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Irene Update 25: Tips for during and after a flood

Posted by FEMA Public Affairs

Tropical storm Irene continues to affect much of the East Coast, bringing significant rainfall and potential flooding/flash flooding to the affected areas. We encourage all those in communities that have been or may be impacted to follow the direction of local officials and take shelter inside during the storm.

As Irene continues through the East Coast, stay tuned to the radio and television for information, and remember that flash flooding can occur at a moment’s notice. Here are some additional flood safety tips in case your community, or that of a friend/loved one, may be affected by the heavy rains of Irene.

During a flood:
  • Be aware of streams, drainage channels, canyons, and other areas known to flood suddenly. Flash floods can occur in these areas with or without such typical warnings as rain clouds or heavy rain.
  • Secure your home. If you have time, bring in outdoor furniture. Move essential items to an upper floor.
  • Do not walk through moving water. Six inches of moving water can make you fall. If you have to walk in water, walk where the water is not moving. Use a stick to check the firmness of the ground in front of you.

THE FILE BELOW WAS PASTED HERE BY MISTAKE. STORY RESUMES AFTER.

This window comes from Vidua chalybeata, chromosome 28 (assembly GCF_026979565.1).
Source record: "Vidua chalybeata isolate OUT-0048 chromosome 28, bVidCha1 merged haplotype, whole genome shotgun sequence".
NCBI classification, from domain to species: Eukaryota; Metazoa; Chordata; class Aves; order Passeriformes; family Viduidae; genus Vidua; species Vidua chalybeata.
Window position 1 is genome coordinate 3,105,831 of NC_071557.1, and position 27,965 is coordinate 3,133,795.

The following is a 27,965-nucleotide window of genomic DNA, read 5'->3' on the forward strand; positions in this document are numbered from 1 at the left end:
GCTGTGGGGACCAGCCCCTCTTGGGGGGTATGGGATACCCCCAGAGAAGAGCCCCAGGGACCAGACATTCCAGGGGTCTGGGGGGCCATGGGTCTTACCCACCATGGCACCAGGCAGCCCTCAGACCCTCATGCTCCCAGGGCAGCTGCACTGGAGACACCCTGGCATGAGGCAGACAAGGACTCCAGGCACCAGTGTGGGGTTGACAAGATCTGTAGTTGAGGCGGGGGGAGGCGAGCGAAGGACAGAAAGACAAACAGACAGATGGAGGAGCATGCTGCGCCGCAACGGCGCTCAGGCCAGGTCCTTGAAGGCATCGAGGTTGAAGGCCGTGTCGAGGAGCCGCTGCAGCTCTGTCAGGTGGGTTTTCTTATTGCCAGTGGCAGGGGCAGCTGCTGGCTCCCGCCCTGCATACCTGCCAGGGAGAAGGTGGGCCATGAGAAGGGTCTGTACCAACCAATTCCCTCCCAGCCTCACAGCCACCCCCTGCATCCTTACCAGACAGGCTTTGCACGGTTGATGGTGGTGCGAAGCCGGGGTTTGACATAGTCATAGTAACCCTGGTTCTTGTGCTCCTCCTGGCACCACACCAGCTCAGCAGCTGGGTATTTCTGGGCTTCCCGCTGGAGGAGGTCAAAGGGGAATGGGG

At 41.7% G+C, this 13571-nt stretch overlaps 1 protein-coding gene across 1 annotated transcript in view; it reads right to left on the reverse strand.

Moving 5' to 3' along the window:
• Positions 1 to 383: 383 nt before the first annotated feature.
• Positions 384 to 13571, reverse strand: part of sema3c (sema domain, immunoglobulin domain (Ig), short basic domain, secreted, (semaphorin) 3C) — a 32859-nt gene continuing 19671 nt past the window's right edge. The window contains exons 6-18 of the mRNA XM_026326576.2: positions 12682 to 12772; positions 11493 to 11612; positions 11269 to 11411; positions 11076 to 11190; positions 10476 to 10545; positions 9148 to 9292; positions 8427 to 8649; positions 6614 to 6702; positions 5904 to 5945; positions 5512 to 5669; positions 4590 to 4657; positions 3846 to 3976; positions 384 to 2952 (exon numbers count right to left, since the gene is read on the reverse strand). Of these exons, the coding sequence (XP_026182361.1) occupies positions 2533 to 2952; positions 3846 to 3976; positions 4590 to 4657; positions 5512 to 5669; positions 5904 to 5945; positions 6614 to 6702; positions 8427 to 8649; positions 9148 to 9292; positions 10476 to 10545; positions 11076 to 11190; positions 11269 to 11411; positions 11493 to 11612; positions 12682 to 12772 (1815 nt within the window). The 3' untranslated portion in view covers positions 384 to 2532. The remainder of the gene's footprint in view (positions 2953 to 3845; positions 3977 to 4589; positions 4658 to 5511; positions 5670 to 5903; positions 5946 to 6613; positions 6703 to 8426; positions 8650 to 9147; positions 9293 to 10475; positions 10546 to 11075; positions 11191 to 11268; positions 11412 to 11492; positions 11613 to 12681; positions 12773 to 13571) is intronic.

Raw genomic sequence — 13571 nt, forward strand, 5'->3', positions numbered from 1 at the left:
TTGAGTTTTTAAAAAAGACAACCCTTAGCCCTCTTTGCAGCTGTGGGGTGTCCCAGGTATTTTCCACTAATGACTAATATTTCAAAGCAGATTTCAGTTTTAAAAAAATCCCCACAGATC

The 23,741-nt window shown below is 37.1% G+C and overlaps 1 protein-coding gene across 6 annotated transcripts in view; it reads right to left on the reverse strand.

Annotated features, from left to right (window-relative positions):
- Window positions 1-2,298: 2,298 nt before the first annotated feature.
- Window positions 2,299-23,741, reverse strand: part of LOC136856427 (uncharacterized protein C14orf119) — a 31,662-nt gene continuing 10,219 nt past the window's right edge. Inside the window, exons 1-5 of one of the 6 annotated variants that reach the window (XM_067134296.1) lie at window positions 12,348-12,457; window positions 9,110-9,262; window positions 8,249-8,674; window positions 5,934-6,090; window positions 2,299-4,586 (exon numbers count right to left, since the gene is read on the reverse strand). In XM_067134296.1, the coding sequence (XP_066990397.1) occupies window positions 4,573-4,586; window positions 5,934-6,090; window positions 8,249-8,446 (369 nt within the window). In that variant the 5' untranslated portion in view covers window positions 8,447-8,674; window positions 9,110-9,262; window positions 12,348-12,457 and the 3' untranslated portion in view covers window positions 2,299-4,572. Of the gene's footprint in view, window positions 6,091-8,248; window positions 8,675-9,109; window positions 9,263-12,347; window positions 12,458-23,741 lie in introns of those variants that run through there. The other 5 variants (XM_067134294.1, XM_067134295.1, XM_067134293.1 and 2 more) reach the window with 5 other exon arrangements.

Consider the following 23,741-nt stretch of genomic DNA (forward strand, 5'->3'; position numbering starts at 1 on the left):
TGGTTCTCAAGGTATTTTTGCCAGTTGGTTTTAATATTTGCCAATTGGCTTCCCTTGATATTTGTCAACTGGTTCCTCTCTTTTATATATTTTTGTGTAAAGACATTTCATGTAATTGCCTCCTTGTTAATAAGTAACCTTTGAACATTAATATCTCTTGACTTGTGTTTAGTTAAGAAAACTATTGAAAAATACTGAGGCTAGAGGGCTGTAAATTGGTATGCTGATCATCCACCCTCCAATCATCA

• Do not drive into flooded areas. If floodwaters rise around your car, abandon the car and move to higher ground if you can do so safely. You and the vehicle can be quickly swept away.
After a flood:
  • Listen for news reports to learn whether the community’s water supply is safe to drink.
  • Avoid floodwaters; water may be contaminated by oil, gasoline, or raw sewage. Water may also be electrically charged from underground or downed power lines.
  • Avoid moving water.
  • Stay away from downed power lines, and report them to the power company.
  • Use extreme caution when entering buildings; there may be hidden damage, particularly in foundations.
Visit fema.gov for more information about what to do before, during and after a flood, or on your phone at m.fema.gov – and see the severe weather watches/warnings in your area at www.weather.gov.
Published by the U.S. Department of Homeland Security, Washington, D.C.
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